Democrat Attorney General Tom Miller was one of 21 state attorneys general to sign a letter sent to U.S. Dept. of Health and Human Services Secretary Alex Azar II and U.S. Food & Drug Administration Commissioner Stephen Hahn requesting restrictions on abortion medication be lifted due to the COVID-19 pandemic.
“During this unprecedented crisis, we need to ensure that women across the country have access to critical healthcare services,” the letter states. “Steps have already been taken in many states at the behest of the federal government to increase telehealth. Yet, the current FDA REMS create unnecessary barriers between women and abortion care, not only making it harder to find — for example, by prohibiting sale by retail or mail-order pharmacies — but also making it unappealing to prescribe.”
The letter claims that barring the use of telehealth forces women to travel at a time many states and the federal government are urging people to stay home.
Texas and Ohio were singled out in the letter as states where “politicians are using the pandemic to further restrict women’s access to care by deeming abortion ‘nonessential’ healthcare.” Iowa, of course, has also banned surgical abortions as Gov. Kim Reynolds said surgical abortions are not considered essential and are an elective procedure.
“Denying women care and forcing them to travel unnecessarily is not only shortsighted, it is putting women across the country in harm’s way,” the letter says. “Consequently, we urge you to act immediately and remove the FDA REMS designation.”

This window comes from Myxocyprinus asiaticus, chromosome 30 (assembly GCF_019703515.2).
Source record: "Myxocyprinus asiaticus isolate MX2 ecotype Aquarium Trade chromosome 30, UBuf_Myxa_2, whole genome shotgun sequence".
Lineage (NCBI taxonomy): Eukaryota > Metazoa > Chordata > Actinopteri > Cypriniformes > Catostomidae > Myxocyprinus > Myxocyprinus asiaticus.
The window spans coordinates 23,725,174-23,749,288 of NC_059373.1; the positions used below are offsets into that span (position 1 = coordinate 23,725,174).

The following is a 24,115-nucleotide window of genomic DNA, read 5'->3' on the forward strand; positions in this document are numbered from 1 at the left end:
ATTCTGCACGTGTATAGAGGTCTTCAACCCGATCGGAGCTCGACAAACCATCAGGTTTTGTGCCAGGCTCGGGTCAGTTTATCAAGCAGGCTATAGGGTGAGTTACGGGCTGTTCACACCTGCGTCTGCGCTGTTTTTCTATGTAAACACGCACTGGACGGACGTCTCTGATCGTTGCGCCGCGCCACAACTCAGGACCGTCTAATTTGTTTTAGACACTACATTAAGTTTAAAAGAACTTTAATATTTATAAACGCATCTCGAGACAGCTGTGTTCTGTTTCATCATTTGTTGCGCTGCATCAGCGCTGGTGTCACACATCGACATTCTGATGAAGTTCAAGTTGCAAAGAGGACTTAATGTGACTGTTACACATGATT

According to the letter, the FDA subjects Mifepristone to a REMS designation that is “outdated, inconsistent with medical evidence and limits health care providers’ ability to use telehealth and provide this necessary drug, ultimately limiting patients’ access to care.”
The FDA requires under REMS that a patient be handed the Mifepristone at a clinic, medical office or hospital under the supervision of a healthcare provider; the healthcare provider must be registered with the drug manufacturer; and the patient must sign a patient agreement form confirming that she has received counseling on the risks associated with Mifepristone.
“These onerous and medically unnecessary requirements limit healthcare providers’ ability to assist their female patients, particularly during this global healthcare crisis,” the letter says.
If the restrictions are not lifted, then the letter asks enforcement discretion to allow certified prescribers to use telehealth for Mifepristone.
“Women seeking to obtain healthcare cannot abide by such requirements,” the letter says. “These women are putting themselves and their families at risk when they seek out the healthcare that they need, and the federal government must act to ensure that no matter where they live, they can continue to receive necessary, safe and legal abortion care.”